Apr 29, 2011
Apr 29, 2011
'Beautiful' Kate wears dress by McQueen designer
Apr 29, 2011
Apr 29, 2011
April 29 - Kate Middleton wore a stunning ivory and lace wedding dress Friday by Sarah Burton of Alexander McQueen, her face covered lightly with a hand-embroidered veil held by a tiara lent by the queen.
Kate Middleton's wedding dress, designed by Sarah Burton
Smiling broadly and waving to the cheering crowd, the 29-year-old also clutched a bouquet of flowers that included Sweet William. Her bridegroom showed his appreciation by mouthing to her: "You look beautiful."
Burton, the 36-year-old creative director of the fashion house Alexander McQueen, had long been tipped for the commission, but palace officials had remained tight-lipped right up until the moment Kate stepped out of the car.
They said the bride has "worked closely" with Burton in formulating the design, which she wanted to "combine tradition and modernity"
"It's a bridal gown of very refined detail, much more refined than the one Diana wore" at her marriage to William's father Prince Charles in 1981, commented German couturier Karl Lagerfeld.
He told French television: "It's very pretty, and relatively classic, but that goes with the decor, with a little touch of the 1950s that recalls Marilyn Monroe or Queen Elizabeth II's wedding dress."
The dress had long lace sleeves and an ivory satin bodice, narrowed at the waist and padded at the hips.
The skirt resembled an opening flower, with white satin gazar arches and pleats and a train measuring 2.7 metres (8.8 feet) -- relatively short by royal standards, particularly Diana's, which was 25-feet long (7.6 metres).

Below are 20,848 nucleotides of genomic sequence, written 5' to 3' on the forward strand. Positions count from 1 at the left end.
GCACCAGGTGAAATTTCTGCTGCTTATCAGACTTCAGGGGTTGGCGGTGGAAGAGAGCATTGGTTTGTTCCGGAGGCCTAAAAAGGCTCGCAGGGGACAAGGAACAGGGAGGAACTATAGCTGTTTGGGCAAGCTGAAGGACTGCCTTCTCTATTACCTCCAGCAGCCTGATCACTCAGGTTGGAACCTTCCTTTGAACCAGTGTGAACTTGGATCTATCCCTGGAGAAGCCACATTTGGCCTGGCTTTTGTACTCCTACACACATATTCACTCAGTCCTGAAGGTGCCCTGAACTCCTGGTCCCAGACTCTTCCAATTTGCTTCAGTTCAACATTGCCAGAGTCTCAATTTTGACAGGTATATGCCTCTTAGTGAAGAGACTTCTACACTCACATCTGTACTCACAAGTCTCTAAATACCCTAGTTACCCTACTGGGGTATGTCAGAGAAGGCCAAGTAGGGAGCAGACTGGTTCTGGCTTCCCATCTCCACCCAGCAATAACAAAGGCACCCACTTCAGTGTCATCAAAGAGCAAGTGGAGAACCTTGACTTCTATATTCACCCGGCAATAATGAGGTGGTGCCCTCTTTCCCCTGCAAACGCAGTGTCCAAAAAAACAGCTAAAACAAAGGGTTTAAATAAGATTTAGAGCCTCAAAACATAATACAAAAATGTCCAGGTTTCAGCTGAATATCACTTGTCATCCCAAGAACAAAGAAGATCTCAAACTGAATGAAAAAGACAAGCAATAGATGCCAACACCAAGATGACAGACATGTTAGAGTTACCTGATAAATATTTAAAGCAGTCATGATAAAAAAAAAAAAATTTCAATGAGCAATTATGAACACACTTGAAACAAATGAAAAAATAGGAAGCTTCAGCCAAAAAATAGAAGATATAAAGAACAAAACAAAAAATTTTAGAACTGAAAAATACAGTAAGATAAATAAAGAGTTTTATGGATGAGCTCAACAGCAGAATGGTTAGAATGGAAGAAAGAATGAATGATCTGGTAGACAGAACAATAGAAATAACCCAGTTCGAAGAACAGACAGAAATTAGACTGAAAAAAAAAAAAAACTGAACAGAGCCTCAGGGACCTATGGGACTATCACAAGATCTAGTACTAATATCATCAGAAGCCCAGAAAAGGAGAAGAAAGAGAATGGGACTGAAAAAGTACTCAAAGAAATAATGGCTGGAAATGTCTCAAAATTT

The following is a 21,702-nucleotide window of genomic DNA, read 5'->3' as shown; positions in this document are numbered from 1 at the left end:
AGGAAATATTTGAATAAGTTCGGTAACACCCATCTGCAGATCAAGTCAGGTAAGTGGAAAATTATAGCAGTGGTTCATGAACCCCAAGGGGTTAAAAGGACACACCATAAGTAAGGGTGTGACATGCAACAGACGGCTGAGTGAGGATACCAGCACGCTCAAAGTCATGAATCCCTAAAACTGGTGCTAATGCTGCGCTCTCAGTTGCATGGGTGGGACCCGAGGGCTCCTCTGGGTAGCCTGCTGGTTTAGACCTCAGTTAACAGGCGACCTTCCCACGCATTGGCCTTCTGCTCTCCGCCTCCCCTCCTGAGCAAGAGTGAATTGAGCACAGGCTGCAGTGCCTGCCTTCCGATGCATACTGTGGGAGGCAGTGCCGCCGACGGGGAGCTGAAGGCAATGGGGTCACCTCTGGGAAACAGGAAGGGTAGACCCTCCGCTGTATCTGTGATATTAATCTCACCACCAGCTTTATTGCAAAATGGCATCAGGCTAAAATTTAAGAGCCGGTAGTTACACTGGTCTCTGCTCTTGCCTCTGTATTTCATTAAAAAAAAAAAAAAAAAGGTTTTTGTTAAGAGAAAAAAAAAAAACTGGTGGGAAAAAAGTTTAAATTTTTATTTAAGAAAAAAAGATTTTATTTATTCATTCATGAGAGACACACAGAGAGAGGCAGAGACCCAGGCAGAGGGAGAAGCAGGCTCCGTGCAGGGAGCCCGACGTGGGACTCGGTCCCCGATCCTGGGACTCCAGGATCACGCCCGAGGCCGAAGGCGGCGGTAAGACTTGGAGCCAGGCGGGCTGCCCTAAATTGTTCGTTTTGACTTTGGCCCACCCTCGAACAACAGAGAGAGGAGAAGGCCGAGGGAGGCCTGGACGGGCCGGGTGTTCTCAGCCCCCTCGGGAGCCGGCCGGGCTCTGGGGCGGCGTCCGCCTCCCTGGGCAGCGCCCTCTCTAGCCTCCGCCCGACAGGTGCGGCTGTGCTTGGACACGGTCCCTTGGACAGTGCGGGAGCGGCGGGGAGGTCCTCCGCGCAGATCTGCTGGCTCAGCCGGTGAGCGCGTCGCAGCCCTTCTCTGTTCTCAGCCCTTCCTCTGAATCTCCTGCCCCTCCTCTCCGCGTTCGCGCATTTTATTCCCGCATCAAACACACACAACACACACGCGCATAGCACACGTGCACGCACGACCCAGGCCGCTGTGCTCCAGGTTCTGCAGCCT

The train and bodice were adorned by delicate lace applique flowers, in a design that incorporated the rose, thistle, daffodil and shamrock -- the four floral emblems of the United Kingdom.<
Workers from the Royal School of Needlework helped make the dress, washing their hands every 30 minutes to keep the lace and threads pristine, and the needles were renewed every three hours to keep them sharp.
Kate wore a veil made of layers of soft, ivory silk tulle with a trim of hand-embroidered flowers. It fell to just below her waist, held in place by a Cartier tiara lent to her by Prince William's grandmother, Queen Elizabeth II.
Her earrings, made by Robinson Pelham, were diamond-set stylised oak leaves, in reference to the Middleton family's new coat of arms, which includes acorns and oak leaves. They were a gift from her parents for her wedding day.
On her feet, she wore hand-made shoes made of ivory duchesse satin and lace, made by the team at Alexander McQueen.
In her hands, Kate held a bouquet of lily of the valley, which symbolises the return of happiness; sweet William, which means gallantry; hyacinth, constancy of love; ivy, fidelity and marriage; and myrtle, love and marriage.
Burton also created the dress for Kate's younger sister Pippa, 26, who was her maid of honour. It was simple and elegant, made of heavy ivory satin-based crape with the same button detail and lace trims as the bride's dress.
The designer said Kate looked "absolutely stunning".
"It has been the experience of a lifetime to work with Catherine Middleton to create her wedding dress, and I have enjoyed every moment of it," she said, adding that it had been "such an incredible honour to be asked".
The dress was the work of skilled workmanship from across Britain, and Burton paid tribute in her design to the Arts and Crafts tradition.
Burton took over as creative director after Alexander Lee McQueen committed suicide in February 2010. The 36-year-old graduate of Central St Martin's had worked side by side with him for 14 years.
The dress is expected to spawn a thousand reproductions.
Elizabeth Emanuel, who created Diana's fairytale ivory silk taffeta wedding gown in 1981 with her husband David, is still being asked to make copies.
"There are going to be people watching as she walks down the aisle with their sketch pads, with the machinists and pattern cutters all ready and waiting. By the next morning you'll see copies in the high street," she said.
by Alice Ritchie
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